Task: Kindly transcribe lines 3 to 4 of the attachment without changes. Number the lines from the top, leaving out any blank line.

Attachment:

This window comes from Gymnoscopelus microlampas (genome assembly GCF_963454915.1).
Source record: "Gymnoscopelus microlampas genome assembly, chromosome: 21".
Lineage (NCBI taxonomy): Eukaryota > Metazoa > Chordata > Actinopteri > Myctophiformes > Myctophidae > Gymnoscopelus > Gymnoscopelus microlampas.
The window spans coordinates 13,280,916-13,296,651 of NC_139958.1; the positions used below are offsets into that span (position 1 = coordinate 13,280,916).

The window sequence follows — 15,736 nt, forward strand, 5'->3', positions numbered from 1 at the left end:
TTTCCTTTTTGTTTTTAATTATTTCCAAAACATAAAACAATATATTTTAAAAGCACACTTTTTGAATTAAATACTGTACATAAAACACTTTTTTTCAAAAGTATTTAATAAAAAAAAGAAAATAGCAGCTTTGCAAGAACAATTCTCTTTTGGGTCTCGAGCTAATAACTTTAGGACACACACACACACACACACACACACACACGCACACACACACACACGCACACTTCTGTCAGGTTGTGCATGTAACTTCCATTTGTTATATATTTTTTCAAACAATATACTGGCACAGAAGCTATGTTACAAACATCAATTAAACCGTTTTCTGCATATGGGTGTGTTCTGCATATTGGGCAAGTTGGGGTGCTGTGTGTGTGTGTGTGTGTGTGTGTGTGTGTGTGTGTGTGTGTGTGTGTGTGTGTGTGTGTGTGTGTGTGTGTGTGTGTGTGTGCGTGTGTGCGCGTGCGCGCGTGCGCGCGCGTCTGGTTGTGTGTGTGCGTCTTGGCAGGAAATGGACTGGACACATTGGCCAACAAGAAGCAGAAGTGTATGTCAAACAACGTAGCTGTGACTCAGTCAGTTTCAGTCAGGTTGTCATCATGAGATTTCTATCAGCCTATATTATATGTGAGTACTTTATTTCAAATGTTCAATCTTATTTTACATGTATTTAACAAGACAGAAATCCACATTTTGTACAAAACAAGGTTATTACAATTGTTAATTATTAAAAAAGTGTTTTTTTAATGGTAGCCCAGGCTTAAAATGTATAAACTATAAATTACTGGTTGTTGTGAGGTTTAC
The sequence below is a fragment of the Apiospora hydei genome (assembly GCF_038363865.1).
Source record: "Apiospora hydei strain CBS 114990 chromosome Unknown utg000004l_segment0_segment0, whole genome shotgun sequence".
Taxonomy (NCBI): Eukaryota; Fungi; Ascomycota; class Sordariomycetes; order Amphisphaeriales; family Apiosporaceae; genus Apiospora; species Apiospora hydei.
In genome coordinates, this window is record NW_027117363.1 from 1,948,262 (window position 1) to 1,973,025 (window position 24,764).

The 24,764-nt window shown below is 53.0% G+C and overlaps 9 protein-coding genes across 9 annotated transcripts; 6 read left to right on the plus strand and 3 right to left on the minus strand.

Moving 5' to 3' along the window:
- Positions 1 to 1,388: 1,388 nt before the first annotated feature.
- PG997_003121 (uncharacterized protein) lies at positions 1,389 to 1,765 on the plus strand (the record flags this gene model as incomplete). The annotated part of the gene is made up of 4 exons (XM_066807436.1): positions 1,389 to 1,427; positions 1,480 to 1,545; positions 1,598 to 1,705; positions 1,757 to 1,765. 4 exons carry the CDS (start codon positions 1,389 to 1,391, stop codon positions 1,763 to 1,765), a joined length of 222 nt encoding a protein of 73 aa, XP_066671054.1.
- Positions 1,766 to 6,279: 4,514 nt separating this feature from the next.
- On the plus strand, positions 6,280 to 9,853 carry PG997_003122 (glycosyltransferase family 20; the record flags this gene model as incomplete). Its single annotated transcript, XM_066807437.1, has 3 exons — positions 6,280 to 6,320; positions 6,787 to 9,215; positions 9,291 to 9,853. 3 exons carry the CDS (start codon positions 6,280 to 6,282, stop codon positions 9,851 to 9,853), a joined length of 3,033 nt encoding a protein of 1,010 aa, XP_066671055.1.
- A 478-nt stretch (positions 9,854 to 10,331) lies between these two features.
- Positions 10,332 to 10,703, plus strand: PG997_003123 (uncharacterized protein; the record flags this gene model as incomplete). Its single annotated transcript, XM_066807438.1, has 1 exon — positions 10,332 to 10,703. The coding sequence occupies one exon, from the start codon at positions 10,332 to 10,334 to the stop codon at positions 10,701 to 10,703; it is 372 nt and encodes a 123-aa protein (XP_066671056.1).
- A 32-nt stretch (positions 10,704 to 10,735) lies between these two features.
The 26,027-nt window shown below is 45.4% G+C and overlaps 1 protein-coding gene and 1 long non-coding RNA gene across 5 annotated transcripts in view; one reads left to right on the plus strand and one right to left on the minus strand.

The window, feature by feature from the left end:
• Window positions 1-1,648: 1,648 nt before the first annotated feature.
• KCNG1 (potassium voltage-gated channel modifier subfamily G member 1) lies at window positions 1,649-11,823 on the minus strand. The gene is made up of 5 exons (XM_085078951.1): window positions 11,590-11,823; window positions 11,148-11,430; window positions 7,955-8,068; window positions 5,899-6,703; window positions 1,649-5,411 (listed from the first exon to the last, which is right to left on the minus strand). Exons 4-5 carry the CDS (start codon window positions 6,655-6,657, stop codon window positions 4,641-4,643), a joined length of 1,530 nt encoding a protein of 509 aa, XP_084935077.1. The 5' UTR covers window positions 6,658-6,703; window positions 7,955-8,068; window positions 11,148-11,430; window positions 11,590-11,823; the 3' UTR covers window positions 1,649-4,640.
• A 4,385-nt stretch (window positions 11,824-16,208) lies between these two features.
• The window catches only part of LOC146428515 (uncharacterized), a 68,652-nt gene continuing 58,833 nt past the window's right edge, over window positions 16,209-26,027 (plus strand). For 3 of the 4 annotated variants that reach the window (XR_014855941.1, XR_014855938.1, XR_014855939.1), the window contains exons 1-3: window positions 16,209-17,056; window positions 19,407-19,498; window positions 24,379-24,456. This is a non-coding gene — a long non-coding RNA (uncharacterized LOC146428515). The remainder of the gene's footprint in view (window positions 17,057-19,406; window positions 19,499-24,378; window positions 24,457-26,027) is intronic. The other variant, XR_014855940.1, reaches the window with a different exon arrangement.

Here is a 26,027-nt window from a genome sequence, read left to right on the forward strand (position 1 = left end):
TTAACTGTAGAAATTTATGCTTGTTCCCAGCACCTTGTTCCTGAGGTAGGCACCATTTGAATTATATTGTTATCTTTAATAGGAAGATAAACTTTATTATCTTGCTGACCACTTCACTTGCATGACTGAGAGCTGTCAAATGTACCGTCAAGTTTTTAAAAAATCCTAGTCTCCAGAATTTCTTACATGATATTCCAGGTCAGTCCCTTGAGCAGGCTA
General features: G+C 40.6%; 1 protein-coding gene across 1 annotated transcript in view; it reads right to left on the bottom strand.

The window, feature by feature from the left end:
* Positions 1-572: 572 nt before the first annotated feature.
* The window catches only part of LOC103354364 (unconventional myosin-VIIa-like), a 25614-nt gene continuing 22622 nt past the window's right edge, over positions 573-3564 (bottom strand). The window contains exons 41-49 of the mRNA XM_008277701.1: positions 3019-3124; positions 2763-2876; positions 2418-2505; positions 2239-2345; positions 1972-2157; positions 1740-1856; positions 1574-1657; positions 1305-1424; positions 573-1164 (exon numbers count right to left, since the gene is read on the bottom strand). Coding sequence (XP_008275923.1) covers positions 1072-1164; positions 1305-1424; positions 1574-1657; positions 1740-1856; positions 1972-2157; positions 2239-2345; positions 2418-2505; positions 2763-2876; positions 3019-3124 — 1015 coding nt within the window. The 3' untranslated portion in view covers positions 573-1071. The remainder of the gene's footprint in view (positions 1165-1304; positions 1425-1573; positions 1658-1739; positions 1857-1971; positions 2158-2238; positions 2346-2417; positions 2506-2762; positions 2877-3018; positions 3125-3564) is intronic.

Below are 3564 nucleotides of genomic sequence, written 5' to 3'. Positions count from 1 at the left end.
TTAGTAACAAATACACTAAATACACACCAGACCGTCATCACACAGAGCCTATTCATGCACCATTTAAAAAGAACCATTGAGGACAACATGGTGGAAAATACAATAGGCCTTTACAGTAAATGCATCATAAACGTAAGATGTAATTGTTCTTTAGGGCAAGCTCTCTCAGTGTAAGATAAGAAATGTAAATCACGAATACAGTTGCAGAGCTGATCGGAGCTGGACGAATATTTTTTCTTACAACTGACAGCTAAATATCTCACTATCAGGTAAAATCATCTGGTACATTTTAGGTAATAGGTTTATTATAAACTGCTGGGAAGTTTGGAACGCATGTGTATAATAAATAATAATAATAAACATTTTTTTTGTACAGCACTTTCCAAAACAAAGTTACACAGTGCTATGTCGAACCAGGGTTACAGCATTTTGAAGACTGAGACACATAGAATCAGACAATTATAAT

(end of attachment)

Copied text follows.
Lineage (NCBI taxonomy): Eukaryota > Metazoa > Chordata > Actinopteri > Myctophiformes > Myctophidae > Gymnoscopelus > Gymnoscopelus microlampas.
The window spans coordinates 13,280,916-13,296,651 of NC_139958.1; the positions used below are offsets into that span (position 1 = coordinate 13,280,916).